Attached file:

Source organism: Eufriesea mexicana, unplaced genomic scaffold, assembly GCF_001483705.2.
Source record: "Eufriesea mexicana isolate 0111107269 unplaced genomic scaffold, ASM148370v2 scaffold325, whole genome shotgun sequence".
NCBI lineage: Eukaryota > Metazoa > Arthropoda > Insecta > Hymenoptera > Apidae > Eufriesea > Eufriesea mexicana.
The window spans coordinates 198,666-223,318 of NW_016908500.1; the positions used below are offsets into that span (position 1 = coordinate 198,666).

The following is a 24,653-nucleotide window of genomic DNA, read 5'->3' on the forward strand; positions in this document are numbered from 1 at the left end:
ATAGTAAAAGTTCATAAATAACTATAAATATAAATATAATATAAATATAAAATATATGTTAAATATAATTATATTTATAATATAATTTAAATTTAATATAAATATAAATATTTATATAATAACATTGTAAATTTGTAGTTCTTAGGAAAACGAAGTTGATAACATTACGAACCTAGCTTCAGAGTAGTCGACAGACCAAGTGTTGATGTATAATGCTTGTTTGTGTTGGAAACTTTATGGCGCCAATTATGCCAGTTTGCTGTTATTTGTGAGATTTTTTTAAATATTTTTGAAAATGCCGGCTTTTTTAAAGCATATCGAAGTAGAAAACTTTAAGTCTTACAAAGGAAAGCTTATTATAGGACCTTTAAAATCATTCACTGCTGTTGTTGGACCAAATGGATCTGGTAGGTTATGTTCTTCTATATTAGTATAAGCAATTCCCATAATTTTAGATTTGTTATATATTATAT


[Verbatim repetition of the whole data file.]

Source organism: Eufriesea mexicana, unplaced genomic scaffold, assembly GCF_001483705.2.
Source record: "Eufriesea mexicana isolate 0111107269 unplaced genomic scaffold, ASM148370v2 scaffold325, whole genome shotgun sequence".
NCBI lineage: Eukaryota > Metazoa > Arthropoda > Insecta > Hymenoptera > Apidae > Eufriesea > Eufriesea mexicana.
The window spans coordinates 198,666-223,318 of NW_016908500.1; the positions used below are offsets into that span (position 1 = coordinate 198,666).

The following is a 24,653-nucleotide window of genomic DNA, read 5'->3' on the forward strand; positions in this document are numbered from 1 at the left end:
ATAGTAAAAGTTCATAAATAACTATAAATATAAATATAATATAAATATAAAATATATGTTAAATATAATTATATTTATAATATAATTTAAATTTAATATAAATATAAATATTTATATAATAACATTGTAAATTTGTAGTTCTTAGGAAAACGAAGTTGATAACATTACGAACCTAGCTTCAGAGTAGTCGACAGACCAAGTGTTGATGTATAATGCTTGTTTGTGTTGGAAACTTTATGGCGCCAATTATGCCAGTTTGCTGTTATTTGTGAGATTTTTTTAAATATTTTTGAAAATGCCGGCTTTTTTAAAGCATATCGAAGTAGAAAACTTTAAGTCTTACAAAGGAAAGCTTATTATAGGACCTTTAAAATCATTCACTGCTGTTGTTGGACCAAATGGATCTGGTAGGTTATGTTCTTCTATATTAGTATAAGCAATTCCCATAATTTTAGATTTGTTATATATTATAT